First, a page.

Dec 20, 2015 | David Crosby

The Grinch of Greed

We are about to be buried in dens full of colorful wrapping paper torn to pieces by children eager to see what Santa Claus brought them. This annual ritual comes with considerable anxiety. We actually have a wish list on ANYLIST.COM where we have plugged in the things we desire, like a 20 oz. Yeti Rambler cup.

Now the YETI cup is supposed to keep your drink as cold as science can accomplish in our modern age. It has become the rage. We failed to secure one before the run on them at Academy, Ace Hardware, and Cabella’s.

Correction—someone in Slidell managed to secure four of them when he realized what was happening. I could buy one of those for $75 if I cared to pay that much money for an insulated cup. Since I was about to preach this sermon, I passed on that and a 30 oz. Rambler I saw on Craigslist for $130. My son-in-law finally found a 30 oz in Hattiesburg and paid a premium for it.

Here are a few things I see in this passage that will keep the Green Monster from devouring your Christmas joy:


Don’t Measure Yourself By Money:

“Life does not consist in an abundance of possessions” (Luke 12:15).


Be on your guard! Here we are at Christmas time, worshiping the Christ child born in a stable in a pasture. He and his family have practically nothing of this world’s goods. He will eventually die naked on a cross, only a few items to leave his friends, without even a permanent address.

He made the remark in Luke 12:16 and told this parable in response to a question about financial equity and the division of inheritance between siblings. He did not answer the question itself but took the opportunity to reinforce his perspective on the relative value of money in a world governed by the Heavenly Father.

We call him Lord and Savior. We want to follow him with all our hearts. And we are going to talk or act as if money is the point of living on the planet? Have we lost our minds?

Yes, in a way we have lost our minds. And we have lost our way. We have wandered from the path of Christ Jesus into another path. The force of gravity has pulled us there. We are under the influence of culture, society, and family norms rather than being under the influence of the Man from Galilee.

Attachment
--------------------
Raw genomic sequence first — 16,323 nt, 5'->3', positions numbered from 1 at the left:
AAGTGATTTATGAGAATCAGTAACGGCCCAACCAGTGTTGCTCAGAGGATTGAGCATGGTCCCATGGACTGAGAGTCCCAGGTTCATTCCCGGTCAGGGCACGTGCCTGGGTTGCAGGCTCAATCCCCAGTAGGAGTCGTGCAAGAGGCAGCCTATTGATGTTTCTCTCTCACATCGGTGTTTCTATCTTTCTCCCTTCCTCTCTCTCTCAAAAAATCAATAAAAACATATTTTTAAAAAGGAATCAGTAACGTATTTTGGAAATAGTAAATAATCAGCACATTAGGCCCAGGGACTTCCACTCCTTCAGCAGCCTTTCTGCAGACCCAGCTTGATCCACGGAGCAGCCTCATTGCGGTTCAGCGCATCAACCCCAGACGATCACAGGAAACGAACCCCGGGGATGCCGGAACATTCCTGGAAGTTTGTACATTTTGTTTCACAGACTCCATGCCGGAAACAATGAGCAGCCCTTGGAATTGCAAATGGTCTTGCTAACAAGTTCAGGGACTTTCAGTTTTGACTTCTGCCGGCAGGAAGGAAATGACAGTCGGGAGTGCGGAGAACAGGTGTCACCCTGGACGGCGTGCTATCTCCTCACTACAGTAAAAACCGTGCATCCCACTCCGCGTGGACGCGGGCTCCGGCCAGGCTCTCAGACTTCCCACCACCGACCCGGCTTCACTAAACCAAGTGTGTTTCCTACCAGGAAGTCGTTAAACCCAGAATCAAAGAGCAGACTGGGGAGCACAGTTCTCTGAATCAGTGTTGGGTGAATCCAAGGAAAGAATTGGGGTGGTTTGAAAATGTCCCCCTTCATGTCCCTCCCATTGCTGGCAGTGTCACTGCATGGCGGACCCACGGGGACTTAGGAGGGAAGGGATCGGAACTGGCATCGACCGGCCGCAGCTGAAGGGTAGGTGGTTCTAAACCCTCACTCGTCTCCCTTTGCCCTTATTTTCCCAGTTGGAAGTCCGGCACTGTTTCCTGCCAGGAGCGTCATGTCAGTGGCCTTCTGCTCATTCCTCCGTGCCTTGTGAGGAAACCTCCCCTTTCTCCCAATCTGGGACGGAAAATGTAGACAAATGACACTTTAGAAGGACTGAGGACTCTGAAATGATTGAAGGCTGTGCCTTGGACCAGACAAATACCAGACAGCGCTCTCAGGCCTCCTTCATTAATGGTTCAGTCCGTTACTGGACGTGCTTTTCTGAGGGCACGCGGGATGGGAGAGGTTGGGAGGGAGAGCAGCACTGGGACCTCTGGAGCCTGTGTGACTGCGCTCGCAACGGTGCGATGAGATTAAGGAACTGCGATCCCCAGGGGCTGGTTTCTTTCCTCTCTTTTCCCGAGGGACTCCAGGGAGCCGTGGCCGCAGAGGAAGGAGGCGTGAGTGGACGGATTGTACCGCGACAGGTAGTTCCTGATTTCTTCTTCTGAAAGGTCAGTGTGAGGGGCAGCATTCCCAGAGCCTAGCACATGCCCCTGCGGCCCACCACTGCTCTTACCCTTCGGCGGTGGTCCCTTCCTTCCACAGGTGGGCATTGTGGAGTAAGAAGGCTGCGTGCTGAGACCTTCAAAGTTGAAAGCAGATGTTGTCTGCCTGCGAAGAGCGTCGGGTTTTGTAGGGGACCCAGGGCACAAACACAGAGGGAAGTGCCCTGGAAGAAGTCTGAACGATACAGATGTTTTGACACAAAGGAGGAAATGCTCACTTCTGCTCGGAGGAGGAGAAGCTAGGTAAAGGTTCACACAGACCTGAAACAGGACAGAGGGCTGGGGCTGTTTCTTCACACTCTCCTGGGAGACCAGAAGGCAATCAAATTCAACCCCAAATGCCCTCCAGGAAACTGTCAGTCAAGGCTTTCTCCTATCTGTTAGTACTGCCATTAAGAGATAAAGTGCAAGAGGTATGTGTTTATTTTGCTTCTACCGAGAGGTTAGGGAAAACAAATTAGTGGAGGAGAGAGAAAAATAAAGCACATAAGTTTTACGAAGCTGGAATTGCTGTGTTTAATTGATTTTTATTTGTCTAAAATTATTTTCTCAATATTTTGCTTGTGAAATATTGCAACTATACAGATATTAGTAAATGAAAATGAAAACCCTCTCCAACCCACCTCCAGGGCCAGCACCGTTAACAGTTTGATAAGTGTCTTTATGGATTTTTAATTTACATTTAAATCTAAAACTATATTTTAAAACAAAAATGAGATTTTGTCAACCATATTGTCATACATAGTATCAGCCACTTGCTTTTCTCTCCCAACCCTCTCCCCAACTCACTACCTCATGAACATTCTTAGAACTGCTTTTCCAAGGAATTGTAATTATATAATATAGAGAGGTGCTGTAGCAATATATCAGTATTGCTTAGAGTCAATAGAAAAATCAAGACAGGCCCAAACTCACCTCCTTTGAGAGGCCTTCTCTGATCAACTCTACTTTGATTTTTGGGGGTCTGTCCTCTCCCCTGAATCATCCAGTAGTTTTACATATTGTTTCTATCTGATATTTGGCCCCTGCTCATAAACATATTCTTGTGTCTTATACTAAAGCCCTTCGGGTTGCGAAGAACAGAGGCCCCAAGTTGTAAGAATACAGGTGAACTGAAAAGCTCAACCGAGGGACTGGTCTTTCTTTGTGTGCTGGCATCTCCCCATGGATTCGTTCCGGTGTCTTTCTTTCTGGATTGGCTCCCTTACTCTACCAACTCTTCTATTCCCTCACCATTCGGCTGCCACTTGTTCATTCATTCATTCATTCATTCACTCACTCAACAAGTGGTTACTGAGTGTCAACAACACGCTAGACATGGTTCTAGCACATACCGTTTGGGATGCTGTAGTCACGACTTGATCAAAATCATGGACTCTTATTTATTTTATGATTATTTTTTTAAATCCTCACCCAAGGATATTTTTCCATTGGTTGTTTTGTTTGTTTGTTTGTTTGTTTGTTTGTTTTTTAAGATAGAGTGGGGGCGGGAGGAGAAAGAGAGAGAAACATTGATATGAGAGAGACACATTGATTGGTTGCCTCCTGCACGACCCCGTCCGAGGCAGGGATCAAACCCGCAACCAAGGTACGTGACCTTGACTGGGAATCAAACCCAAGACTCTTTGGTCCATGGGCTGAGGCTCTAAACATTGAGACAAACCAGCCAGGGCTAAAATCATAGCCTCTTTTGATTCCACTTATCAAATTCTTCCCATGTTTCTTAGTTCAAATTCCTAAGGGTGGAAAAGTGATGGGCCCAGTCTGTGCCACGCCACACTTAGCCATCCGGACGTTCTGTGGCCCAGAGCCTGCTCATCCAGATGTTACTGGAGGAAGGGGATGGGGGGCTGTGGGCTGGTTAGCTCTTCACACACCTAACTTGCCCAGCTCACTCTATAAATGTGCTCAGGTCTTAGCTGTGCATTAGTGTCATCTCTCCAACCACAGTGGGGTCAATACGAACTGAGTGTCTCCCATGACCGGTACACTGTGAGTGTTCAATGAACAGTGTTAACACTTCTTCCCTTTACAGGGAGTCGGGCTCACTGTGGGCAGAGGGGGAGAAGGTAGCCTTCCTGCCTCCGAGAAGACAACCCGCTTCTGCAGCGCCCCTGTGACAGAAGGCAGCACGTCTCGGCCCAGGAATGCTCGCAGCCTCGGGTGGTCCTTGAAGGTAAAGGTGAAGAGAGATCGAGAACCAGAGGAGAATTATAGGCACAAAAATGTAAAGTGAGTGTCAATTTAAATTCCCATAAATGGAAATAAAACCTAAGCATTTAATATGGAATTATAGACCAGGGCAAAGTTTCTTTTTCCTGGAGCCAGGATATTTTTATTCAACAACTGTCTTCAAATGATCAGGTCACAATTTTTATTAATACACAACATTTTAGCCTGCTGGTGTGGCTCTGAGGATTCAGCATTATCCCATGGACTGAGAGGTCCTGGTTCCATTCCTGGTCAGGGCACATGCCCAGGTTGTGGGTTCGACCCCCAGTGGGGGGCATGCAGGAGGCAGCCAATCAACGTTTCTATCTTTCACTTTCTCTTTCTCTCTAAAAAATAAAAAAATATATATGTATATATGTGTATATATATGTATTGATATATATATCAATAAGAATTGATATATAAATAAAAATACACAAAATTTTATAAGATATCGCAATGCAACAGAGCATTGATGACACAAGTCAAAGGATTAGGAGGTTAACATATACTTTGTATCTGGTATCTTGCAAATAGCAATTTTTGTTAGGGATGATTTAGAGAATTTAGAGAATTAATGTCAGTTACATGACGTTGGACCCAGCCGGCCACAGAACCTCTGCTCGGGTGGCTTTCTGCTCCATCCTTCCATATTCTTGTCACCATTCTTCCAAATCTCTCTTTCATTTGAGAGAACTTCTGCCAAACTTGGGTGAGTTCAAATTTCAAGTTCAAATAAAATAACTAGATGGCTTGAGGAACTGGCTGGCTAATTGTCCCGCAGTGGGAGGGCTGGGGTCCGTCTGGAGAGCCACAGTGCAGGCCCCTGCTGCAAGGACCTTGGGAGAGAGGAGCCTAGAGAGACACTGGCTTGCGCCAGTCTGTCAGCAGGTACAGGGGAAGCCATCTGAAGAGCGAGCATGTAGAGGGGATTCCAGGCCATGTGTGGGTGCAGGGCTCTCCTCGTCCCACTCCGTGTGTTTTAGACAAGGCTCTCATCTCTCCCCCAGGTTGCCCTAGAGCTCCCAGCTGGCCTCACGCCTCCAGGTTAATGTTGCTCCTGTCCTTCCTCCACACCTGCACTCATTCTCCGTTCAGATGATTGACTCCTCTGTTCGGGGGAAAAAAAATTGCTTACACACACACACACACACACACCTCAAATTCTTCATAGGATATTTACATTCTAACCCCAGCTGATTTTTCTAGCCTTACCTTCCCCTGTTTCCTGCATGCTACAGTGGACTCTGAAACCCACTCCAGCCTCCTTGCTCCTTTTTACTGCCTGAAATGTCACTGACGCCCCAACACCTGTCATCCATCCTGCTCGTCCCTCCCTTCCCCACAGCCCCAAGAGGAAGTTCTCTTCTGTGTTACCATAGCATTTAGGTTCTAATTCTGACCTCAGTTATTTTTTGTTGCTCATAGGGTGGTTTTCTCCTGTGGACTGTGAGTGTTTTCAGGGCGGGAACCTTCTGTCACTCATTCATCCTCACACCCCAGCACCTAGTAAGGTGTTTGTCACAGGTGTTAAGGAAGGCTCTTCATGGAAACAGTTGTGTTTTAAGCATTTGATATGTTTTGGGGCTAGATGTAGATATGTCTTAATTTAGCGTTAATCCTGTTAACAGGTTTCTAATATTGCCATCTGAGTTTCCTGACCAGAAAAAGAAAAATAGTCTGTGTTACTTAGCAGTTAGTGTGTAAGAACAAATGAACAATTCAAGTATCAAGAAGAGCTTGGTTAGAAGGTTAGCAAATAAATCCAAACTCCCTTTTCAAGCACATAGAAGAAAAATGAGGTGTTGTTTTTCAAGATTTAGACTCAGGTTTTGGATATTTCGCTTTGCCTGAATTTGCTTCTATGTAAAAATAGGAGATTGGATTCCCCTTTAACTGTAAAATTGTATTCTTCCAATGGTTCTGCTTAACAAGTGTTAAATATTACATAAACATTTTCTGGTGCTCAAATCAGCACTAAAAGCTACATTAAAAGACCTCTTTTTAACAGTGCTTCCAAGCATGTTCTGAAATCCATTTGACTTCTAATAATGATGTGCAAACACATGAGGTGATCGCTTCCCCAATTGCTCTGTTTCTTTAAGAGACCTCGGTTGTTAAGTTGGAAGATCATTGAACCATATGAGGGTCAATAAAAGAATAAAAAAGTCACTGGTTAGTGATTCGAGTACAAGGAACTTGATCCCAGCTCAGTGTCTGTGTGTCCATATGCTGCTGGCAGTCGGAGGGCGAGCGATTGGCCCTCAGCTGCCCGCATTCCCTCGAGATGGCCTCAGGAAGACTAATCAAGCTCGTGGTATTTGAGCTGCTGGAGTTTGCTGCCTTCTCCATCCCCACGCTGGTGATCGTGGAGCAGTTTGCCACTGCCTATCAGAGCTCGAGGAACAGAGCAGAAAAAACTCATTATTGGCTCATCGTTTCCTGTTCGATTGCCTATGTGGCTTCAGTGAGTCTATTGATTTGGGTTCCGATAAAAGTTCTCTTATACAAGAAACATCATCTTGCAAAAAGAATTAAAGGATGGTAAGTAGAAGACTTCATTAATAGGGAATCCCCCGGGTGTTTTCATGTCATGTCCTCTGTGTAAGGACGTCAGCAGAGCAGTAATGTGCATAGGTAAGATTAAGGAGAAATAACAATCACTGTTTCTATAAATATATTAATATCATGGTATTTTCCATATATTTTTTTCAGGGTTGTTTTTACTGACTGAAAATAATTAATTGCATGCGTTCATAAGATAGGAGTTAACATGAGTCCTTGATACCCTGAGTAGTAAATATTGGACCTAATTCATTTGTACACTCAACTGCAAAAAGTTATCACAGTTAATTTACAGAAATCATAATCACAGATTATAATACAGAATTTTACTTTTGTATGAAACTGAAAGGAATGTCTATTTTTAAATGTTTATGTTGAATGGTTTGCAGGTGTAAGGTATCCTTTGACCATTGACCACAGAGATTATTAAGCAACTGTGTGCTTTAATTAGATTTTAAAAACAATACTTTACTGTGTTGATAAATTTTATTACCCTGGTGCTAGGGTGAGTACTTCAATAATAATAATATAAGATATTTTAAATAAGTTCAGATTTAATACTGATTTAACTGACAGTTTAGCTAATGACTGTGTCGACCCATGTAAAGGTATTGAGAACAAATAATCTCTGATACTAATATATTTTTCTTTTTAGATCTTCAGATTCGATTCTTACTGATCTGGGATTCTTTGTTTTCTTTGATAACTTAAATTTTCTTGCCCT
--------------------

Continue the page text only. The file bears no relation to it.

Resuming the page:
You have to see this from God’s point of view. He supplies us all the raw materials that are necessary for existence on this planet. He creates thousands of species of plants and animals. He carves out oceans and pushes up the mountains and scatters the stars in space.

Then he says to humans, the capstone of creation, “I have given you every tree and plant for food. Here is this garden. It is for you. Till it and tend it. And do not eat of the forbidden fruit from that one tree, the Tree of the Knowledge of Good and Evil.”

We eat from the forbidden tree any way, asserting our own rule not only over the creation provided for us but even over God himself. And then we slash and burn the natural world in an unrestrained effort to prove that we are indeed the greatest. Accumulation is the way you win in this garden, we think.

You are much more than your money. Do not forget this at Christmastime. Your gifts are precious, not because you have spent so much money, but because they represent a heart that is given unto your family and friends.


Don’t Prepare Financially Just for Yourself:

You fool! This very night your life will be demanded from you. Then who will get what you have prepared for yourself?’ (Luke 12:20).


The Rich Fool does not seem to have a plan for the disposition of his property after his own death. This is foolish of anyone who has accumulated wealth by working or inheritance in this world. We all need to be good stewards in our wills as well as in our regular income.